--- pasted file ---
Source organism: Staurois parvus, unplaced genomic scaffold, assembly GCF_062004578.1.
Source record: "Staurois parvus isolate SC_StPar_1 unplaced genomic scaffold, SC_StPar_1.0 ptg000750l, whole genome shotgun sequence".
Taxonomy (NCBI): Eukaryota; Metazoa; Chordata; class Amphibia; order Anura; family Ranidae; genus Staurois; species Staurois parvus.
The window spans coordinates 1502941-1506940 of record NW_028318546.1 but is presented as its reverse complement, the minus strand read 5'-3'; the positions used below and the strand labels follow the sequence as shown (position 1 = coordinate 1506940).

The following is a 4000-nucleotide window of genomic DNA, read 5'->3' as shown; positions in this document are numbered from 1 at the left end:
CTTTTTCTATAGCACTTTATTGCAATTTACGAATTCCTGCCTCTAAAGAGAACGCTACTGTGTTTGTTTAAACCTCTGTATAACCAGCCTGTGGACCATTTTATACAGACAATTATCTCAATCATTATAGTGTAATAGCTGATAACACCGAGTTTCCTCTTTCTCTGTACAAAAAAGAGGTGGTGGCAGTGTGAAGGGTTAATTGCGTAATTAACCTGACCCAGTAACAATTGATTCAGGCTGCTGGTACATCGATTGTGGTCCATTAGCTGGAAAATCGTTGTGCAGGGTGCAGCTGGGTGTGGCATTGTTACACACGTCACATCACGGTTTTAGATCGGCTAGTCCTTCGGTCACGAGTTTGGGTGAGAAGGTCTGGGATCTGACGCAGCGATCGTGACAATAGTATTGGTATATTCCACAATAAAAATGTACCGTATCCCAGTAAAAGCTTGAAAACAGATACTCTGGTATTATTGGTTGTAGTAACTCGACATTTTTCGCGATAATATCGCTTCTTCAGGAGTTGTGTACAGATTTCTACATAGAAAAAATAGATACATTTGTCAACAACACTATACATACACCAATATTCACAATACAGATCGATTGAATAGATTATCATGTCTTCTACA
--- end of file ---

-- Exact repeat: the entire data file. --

Source organism: Staurois parvus, unplaced genomic scaffold, assembly GCF_062004578.1.
Source record: "Staurois parvus isolate SC_StPar_1 unplaced genomic scaffold, SC_StPar_1.0 ptg000750l, whole genome shotgun sequence".
Taxonomy (NCBI): Eukaryota; Metazoa; Chordata; class Amphibia; order Anura; family Ranidae; genus Staurois; species Staurois parvus.
The window spans coordinates 1502941-1506940 of record NW_028318546.1 but is presented as its reverse complement, the minus strand read 5'-3'; the positions used below and the strand labels follow the sequence as shown (position 1 = coordinate 1506940).

The following is a 4000-nucleotide window of genomic DNA, read 5'->3' as shown; positions in this document are numbered from 1 at the left end:
CTTTTTCTATAGCACTTTATTGCAATTTACGAATTCCTGCCTCTAAAGAGAACGCTACTGTGTTTGTTTAAACCTCTGTATAACCAGCCTGTGGACCATTTTATACAGACAATTATCTCAATCATTATAGTGTAATAGCTGATAACACCGAGTTTCCTCTTTCTCTGTACAAAAAAGAGGTGGTGGCAGTGTGAAGGGTTAATTGCGTAATTAACCTGACCCAGTAACAATTGATTCAGGCTGCTGGTACATCGATTGTGGTCCATTAGCTGGAAAATCGTTGTGCAGGGTGCAGCTGGGTGTGGCATTGTTACACACGTCACATCACGGTTTTAGATCGGCTAGTCCTTCGGTCACGAGTTTGGGTGAGAAGGTCTGGGATCTGACGCAGCGATCGTGACAATAGTATTGGTATATTCCACAATAAAAATGTACCGTATCCCAGTAAAAGCTTGAAAACAGATACTCTGGTATTATTGGTTGTAGTAACTCGACATTTTTCGCGATAATATCGCTTCTTCAGGAGTTGTGTACAGATTTCTACATAGAAAAAATAGATACATTTGTCAACAACACTATACATACACCAATATTCACAATACAGATCGATTGAATAGATTATCATGTCTTCTACA